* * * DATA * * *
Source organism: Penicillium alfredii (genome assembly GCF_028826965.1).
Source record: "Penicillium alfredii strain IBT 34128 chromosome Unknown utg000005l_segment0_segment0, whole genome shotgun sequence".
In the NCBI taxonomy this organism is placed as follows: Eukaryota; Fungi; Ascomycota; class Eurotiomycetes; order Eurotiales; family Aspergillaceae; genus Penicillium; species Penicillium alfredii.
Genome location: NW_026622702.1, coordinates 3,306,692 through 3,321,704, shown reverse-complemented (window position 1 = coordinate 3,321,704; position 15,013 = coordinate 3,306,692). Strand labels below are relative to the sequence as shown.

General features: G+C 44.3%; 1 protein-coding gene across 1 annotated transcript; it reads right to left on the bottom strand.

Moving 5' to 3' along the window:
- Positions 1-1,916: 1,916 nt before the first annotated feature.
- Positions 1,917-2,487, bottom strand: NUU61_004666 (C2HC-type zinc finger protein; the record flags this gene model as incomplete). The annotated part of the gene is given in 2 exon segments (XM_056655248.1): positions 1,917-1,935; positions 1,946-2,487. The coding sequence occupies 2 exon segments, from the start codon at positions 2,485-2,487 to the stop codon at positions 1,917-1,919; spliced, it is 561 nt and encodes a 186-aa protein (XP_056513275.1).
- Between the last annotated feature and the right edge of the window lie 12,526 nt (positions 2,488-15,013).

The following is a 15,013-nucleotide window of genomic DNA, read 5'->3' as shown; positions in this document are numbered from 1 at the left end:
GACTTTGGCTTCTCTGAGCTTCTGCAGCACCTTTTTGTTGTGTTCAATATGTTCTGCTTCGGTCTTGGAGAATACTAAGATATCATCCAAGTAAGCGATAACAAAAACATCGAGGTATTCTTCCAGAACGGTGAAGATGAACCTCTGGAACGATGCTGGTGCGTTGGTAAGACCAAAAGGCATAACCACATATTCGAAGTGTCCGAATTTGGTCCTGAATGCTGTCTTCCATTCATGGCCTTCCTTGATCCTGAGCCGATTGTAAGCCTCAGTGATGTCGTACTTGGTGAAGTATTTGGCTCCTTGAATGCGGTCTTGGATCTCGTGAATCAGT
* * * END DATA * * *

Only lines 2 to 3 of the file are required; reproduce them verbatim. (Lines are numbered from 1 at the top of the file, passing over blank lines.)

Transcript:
Source record: "Penicillium alfredii strain IBT 34128 chromosome Unknown utg000005l_segment0_segment0, whole genome shotgun sequence".
In the NCBI taxonomy this organism is placed as follows: Eukaryota; Fungi; Ascomycota; class Eurotiomycetes; order Eurotiales; family Aspergillaceae; genus Penicillium; species Penicillium alfredii.